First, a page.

Objective: Homocysteine plays critical roles in cellular redox homeostasis, and hyperhomocysteinemia has been associated with multiple diseases, including neurological disorders involving reactive oxygen species-inducing and pro-inflammatory effects of homocysteine that are related to mitochondria. This study investigated the role of homocysteine in regulating mitochondria of neuron cell lines.
Methods: Neuron cells were pre-treated with homocysteine, and then flow cytometry was used to detect reactive oxygen species production and mitochondrial membrane potential, while Seahorse XFp Mito stress assay was used to comprehensively analyze mitochondrial function.
Results: The experimental results showed that high-concentration homocysteine diminished carbonyl cyanide-4 (trifluoromethoxy) phenylhydrazone-stimulated oxygen consumption rate and mitochondrial spare respiration capacity in a time- and concentration-dependent manner, and homocysteine also reduced reactive oxygen species in cultured neuron cell lines while no changes in mitochondrial membrane potential were observed.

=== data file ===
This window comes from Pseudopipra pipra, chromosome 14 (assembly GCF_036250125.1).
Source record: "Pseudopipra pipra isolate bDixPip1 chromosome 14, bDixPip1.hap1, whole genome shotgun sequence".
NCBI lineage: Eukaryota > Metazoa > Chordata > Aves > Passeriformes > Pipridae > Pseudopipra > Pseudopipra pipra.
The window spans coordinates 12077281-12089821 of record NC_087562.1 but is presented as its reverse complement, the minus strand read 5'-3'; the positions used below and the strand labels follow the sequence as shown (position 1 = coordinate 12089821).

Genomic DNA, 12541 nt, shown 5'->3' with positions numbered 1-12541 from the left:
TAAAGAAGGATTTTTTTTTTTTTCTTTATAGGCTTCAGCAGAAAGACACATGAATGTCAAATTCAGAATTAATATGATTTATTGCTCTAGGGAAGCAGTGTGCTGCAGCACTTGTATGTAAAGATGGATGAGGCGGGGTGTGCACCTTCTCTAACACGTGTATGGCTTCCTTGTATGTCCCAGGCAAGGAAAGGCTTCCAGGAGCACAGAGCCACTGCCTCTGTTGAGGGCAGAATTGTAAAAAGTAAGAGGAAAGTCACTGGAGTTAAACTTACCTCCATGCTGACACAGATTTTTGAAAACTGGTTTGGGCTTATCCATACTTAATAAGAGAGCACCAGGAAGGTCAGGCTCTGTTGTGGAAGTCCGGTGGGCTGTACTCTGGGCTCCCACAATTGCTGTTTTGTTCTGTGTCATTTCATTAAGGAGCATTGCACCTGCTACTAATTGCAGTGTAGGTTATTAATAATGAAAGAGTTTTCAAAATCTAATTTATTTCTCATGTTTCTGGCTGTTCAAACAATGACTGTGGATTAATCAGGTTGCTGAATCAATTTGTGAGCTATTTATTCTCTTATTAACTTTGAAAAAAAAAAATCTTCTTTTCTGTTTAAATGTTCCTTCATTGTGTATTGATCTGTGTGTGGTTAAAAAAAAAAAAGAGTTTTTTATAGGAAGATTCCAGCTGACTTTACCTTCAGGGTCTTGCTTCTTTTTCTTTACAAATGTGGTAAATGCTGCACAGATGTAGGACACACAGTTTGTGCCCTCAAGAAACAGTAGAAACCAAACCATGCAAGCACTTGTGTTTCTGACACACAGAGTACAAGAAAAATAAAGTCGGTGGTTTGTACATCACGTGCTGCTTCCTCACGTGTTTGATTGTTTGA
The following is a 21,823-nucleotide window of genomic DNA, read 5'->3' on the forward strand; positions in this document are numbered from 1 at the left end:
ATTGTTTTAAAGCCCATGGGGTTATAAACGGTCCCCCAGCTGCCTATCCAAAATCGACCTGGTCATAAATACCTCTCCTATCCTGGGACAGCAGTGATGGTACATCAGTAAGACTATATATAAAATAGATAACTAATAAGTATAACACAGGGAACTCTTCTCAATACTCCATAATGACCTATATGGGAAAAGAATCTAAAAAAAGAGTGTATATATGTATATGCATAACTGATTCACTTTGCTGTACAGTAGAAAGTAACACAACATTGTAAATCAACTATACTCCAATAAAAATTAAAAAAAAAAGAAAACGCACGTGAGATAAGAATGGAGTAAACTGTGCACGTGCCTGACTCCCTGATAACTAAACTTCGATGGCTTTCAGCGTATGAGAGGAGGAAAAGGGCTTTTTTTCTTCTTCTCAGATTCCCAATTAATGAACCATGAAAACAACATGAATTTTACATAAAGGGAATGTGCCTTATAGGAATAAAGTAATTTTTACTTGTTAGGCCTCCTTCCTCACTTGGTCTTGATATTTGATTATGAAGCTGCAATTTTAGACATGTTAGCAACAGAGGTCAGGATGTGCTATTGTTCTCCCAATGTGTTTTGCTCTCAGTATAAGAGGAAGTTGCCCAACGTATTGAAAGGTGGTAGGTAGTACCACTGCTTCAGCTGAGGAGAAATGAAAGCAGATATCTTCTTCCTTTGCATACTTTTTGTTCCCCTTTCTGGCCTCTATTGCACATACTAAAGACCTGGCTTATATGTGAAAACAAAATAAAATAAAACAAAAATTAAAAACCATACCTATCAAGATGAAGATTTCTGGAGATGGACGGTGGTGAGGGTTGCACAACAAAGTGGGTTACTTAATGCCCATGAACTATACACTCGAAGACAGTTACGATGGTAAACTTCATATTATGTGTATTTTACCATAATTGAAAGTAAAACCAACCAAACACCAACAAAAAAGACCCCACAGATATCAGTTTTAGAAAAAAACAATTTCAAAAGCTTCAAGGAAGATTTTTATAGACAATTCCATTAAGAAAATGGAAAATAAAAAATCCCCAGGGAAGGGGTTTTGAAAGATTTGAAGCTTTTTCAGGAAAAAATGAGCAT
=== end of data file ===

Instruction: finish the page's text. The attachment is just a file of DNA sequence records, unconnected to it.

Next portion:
Conclusion: These results indicate that homocysteine diminished mitochondrial respiration function in neuron cell lines mediated by its reactive oxygen species-reducing effects, which may underlie the association between hyperhomocysteinemia and human diseases.
Keywords: Carbonyl cyanide-4 (trifluoromethoxy) phenylhydrazone (FCCP); Homocysteine (Hcy); Mitochondrial respiration function; Neuron cell lines; Oxygen consumption rate (OCR); reactive oxygen species (ROS).
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